The autophagy gene AtG16L1 is necessary for endometrial decidualization

Arin K. Oestreich, Sangappa B. Chadchan, Pooja Popli, Alexandra Medvedeva, Marina N. Rowen, Claire S. Stephens, Ran Xu, John P. Lydon, Francesco J. Demayo, Emily S. Jungheim, Kelle H. Moley*, Ramakrishna Kommagani

*Corresponding author for this work

Research output: Contribution to journalArticlepeer-review

24 Scopus citations


Uterine receptivity is critical for establishing and maintaining pregnancy. For the endometrium to become receptive, stromal cells must differentiate into decidual cells capable of secreting factors necessary for embryo survival and placental development. Although there are multiple reports of autophagy induction correlated with endometrial stromal cell (ESC) decidualization, the role of autophagy in decidualization has remained elusive. To determine the role of autophagy in decidualization, we utilized 2 genetic models carrying mutations to the autophagy gene Atg16L1. Although the hypomorphic Atg16L1 mouse was fertile and displayed proper decidualization, conditional knockout in the reproductive tract of female mice reduced fertility by decreasing the implantation rate. In the absence of Atg16L1, ESCs failed to properly decidualize and fewer blastocysts were able to implant. Additionally, small interfering RNA knock down of Atg16L1 was detrimental to the decidualization response of human ESCs. We conclude that Atg16L1 is necessary for decidualization, implantation, and overall fertility in mice. Furthermore, considering its requirement for human endometrial decidualization, these data suggest Atg16L1 may be a potential mediator of implantation success in women.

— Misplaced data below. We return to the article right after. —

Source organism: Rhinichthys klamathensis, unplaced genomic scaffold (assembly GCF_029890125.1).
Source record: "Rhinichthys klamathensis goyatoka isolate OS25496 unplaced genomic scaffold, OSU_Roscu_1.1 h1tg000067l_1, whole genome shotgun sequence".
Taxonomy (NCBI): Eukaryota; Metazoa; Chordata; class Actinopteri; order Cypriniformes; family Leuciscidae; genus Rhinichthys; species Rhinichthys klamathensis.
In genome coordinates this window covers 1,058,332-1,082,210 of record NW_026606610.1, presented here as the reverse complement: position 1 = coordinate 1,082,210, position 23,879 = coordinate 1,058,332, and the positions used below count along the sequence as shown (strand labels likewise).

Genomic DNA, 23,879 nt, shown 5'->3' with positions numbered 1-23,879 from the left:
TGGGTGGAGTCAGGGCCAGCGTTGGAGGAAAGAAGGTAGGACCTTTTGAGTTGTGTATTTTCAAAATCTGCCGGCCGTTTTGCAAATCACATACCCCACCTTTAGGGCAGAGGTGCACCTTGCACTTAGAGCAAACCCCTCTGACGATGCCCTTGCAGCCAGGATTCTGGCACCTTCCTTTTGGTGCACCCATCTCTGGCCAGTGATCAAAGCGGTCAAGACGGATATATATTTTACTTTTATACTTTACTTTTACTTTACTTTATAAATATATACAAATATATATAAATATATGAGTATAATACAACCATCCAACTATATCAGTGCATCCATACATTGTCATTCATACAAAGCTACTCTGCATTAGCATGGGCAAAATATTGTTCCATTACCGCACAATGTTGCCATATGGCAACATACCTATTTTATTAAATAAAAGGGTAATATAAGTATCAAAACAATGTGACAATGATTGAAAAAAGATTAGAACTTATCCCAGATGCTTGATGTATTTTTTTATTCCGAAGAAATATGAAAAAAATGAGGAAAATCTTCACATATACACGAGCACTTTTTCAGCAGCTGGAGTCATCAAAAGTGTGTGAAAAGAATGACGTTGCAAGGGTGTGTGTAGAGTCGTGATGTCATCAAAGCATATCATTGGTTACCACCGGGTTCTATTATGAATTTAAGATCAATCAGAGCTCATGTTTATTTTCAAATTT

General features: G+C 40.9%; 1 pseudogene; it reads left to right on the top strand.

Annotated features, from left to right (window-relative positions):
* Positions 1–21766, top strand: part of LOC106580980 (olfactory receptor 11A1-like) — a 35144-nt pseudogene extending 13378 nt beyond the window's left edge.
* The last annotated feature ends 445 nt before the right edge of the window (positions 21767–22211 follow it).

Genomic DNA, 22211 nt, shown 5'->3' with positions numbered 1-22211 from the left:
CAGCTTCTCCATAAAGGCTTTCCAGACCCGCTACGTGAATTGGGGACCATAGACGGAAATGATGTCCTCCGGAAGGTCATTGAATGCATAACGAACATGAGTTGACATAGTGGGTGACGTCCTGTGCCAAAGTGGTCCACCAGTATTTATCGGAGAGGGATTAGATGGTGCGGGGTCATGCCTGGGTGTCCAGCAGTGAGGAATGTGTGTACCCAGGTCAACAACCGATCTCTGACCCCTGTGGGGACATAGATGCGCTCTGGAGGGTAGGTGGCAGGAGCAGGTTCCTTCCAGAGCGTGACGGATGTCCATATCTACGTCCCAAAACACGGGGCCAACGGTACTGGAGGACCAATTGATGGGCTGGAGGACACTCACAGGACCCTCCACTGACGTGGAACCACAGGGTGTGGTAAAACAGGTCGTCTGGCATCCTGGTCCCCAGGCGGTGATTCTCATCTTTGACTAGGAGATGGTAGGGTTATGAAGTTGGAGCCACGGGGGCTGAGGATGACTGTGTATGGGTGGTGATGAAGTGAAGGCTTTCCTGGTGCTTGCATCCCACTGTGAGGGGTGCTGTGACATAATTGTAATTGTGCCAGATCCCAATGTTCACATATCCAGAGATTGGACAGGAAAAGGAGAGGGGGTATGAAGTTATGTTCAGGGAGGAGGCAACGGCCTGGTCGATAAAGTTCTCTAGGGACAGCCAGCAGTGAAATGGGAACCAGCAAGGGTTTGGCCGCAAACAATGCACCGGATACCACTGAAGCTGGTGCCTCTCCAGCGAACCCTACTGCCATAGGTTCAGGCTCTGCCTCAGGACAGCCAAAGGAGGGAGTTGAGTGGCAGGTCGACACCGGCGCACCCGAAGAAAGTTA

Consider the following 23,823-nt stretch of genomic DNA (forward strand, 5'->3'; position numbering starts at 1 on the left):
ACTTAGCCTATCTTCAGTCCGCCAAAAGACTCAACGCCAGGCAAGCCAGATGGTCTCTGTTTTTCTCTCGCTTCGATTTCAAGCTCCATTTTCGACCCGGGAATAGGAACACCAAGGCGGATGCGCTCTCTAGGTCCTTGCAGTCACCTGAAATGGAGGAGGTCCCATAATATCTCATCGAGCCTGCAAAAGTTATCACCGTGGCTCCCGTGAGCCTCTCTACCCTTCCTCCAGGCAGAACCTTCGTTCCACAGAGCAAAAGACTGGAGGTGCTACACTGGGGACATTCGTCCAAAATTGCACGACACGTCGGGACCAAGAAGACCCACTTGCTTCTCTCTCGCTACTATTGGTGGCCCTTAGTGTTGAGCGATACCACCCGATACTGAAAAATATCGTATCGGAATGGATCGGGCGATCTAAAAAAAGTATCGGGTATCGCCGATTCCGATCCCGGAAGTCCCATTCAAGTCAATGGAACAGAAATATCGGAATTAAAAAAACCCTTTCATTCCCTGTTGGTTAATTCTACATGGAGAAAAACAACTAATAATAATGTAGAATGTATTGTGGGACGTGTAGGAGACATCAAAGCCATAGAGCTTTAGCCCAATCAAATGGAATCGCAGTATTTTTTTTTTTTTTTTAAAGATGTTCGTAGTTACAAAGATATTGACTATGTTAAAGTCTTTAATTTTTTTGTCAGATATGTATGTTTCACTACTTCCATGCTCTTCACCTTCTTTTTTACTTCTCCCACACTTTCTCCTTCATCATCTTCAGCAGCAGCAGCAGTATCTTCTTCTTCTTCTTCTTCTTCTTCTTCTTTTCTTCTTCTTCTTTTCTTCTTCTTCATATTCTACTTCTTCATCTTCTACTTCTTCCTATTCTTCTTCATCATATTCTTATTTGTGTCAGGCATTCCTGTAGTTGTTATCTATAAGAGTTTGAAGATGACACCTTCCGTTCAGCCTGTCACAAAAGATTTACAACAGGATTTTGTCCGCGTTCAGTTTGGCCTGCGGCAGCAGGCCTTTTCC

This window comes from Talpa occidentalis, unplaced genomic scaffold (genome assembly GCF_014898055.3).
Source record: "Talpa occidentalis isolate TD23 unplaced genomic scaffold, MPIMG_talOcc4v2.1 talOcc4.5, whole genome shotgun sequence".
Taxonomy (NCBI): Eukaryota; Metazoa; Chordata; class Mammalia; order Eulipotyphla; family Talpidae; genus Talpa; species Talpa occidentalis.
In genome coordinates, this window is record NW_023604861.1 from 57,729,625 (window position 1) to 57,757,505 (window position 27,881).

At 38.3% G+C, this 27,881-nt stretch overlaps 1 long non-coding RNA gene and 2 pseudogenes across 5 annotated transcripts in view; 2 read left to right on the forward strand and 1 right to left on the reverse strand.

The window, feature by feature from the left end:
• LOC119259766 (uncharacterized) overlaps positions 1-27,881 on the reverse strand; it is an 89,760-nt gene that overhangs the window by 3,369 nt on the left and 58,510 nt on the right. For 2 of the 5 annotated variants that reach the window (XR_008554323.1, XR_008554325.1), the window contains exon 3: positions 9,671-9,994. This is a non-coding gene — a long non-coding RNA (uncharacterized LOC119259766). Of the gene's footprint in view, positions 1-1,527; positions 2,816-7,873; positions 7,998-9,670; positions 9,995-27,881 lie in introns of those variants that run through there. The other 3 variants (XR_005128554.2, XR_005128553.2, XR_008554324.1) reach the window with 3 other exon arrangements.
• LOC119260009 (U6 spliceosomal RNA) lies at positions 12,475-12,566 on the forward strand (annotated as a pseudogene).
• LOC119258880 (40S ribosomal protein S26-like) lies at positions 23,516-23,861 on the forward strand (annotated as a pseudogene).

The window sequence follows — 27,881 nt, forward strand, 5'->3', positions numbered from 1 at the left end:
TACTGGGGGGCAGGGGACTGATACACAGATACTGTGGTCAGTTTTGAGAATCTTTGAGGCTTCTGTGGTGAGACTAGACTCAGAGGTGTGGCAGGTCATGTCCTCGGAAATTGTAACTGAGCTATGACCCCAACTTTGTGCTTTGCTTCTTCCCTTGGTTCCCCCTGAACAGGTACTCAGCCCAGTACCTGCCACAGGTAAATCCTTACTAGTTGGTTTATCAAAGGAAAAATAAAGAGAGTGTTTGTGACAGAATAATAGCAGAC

Original languageEnglish (US)
JournalEndocrinology (United States)
Issue number1
StatePublished - Jan 1 2020


  • Fertility
  • Implantation
  • Pregnancy

ASJC Scopus subject areas

  • Endocrinology


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